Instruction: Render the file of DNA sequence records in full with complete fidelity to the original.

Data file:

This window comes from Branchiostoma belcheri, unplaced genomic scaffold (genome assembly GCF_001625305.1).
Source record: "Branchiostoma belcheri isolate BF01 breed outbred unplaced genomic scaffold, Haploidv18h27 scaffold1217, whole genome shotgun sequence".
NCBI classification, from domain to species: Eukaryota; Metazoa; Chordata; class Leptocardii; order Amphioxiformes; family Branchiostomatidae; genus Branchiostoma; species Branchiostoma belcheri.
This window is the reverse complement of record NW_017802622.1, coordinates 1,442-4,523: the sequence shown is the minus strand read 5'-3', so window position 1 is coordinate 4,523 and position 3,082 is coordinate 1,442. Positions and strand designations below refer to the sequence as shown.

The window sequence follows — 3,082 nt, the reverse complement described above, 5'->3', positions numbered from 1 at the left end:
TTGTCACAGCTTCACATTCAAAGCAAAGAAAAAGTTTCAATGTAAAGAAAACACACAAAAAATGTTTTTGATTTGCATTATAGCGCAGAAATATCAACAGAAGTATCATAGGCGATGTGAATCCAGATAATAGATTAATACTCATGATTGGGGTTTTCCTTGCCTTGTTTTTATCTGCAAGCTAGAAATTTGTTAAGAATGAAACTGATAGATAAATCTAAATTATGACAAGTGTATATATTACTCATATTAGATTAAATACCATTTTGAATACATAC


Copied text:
This window comes from Branchiostoma belcheri, unplaced genomic scaffold (genome assembly GCF_001625305.1).
Source record: "Branchiostoma belcheri isolate BF01 breed outbred unplaced genomic scaffold, Haploidv18h27 scaffold1217, whole genome shotgun sequence".
NCBI classification, from domain to species: Eukaryota; Metazoa; Chordata; class Leptocardii; order Amphioxiformes; family Branchiostomatidae; genus Branchiostoma; species Branchiostoma belcheri.
This window is the reverse complement of record NW_017802622.1, coordinates 1,442-4,523: the sequence shown is the minus strand read 5'-3', so window position 1 is coordinate 4,523 and position 3,082 is coordinate 1,442. Positions and strand designations below refer to the sequence as shown.

The window sequence follows — 3,082 nt, the reverse complement described above, 5'->3', positions numbered from 1 at the left end:
TTGTCACAGCTTCACATTCAAAGCAAAGAAAAAGTTTCAATGTAAAGAAAACACACAAAAAATGTTTTTGATTTGCATTATAGCGCAGAAATATCAACAGAAGTATCATAGGCGATGTGAATCCAGATAATAGATTAATACTCATGATTGGGGTTTTCCTTGCCTTGTTTTTATCTGCAAGCTAGAAATTTGTTAAGAATGAAACTGATAGATAAATCTAAATTATGACAAGTGTATATATTACTCATATTAGATTAAATACCATTTTGAATACATAC